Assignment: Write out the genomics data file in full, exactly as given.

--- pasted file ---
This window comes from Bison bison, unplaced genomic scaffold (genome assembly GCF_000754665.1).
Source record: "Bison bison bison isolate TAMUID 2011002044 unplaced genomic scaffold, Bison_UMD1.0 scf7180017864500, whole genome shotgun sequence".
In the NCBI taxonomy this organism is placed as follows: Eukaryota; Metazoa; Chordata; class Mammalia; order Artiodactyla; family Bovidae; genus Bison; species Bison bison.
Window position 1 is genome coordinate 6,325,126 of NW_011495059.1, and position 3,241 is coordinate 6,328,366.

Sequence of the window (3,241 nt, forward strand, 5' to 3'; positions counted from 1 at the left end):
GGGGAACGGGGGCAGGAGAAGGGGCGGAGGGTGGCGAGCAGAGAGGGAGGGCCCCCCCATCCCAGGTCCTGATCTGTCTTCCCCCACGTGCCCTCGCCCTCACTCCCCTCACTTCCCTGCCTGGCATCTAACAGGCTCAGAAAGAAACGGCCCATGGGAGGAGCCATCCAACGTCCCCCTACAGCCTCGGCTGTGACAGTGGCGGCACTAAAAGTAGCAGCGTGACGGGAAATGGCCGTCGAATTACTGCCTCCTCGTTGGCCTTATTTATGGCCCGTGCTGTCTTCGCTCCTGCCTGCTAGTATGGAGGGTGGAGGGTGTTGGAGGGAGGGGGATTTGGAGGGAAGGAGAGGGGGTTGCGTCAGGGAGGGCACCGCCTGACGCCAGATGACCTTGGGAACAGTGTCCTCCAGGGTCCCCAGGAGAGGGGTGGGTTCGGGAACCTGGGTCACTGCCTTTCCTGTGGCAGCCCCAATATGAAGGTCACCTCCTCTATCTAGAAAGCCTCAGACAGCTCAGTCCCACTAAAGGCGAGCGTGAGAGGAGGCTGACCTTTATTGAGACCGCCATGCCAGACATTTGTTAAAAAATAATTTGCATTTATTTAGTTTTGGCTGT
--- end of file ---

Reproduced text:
This window comes from Bison bison, unplaced genomic scaffold (genome assembly GCF_000754665.1).
Source record: "Bison bison bison isolate TAMUID 2011002044 unplaced genomic scaffold, Bison_UMD1.0 scf7180017864500, whole genome shotgun sequence".
In the NCBI taxonomy this organism is placed as follows: Eukaryota; Metazoa; Chordata; class Mammalia; order Artiodactyla; family Bovidae; genus Bison; species Bison bison.
Window position 1 is genome coordinate 6,325,126 of NW_011495059.1, and position 3,241 is coordinate 6,328,366.

Sequence of the window (3,241 nt, forward strand, 5' to 3'; positions counted from 1 at the left end):
GGGGAACGGGGGCAGGAGAAGGGGCGGAGGGTGGCGAGCAGAGAGGGAGGGCCCCCCCATCCCAGGTCCTGATCTGTCTTCCCCCACGTGCCCTCGCCCTCACTCCCCTCACTTCCCTGCCTGGCATCTAACAGGCTCAGAAAGAAACGGCCCATGGGAGGAGCCATCCAACGTCCCCCTACAGCCTCGGCTGTGACAGTGGCGGCACTAAAAGTAGCAGCGTGACGGGAAATGGCCGTCGAATTACTGCCTCCTCGTTGGCCTTATTTATGGCCCGTGCTGTCTTCGCTCCTGCCTGCTAGTATGGAGGGTGGAGGGTGTTGGAGGGAGGGGGATTTGGAGGGAAGGAGAGGGGGTTGCGTCAGGGAGGGCACCGCCTGACGCCAGATGACCTTGGGAACAGTGTCCTCCAGGGTCCCCAGGAGAGGGGTGGGTTCGGGAACCTGGGTCACTGCCTTTCCTGTGGCAGCCCCAATATGAAGGTCACCTCCTCTATCTAGAAAGCCTCAGACAGCTCAGTCCCACTAAAGGCGAGCGTGAGAGGAGGCTGACCTTTATTGAGACCGCCATGCCAGACATTTGTTAAAAAATAATTTGCATTTATTTAGTTTTGGCTGT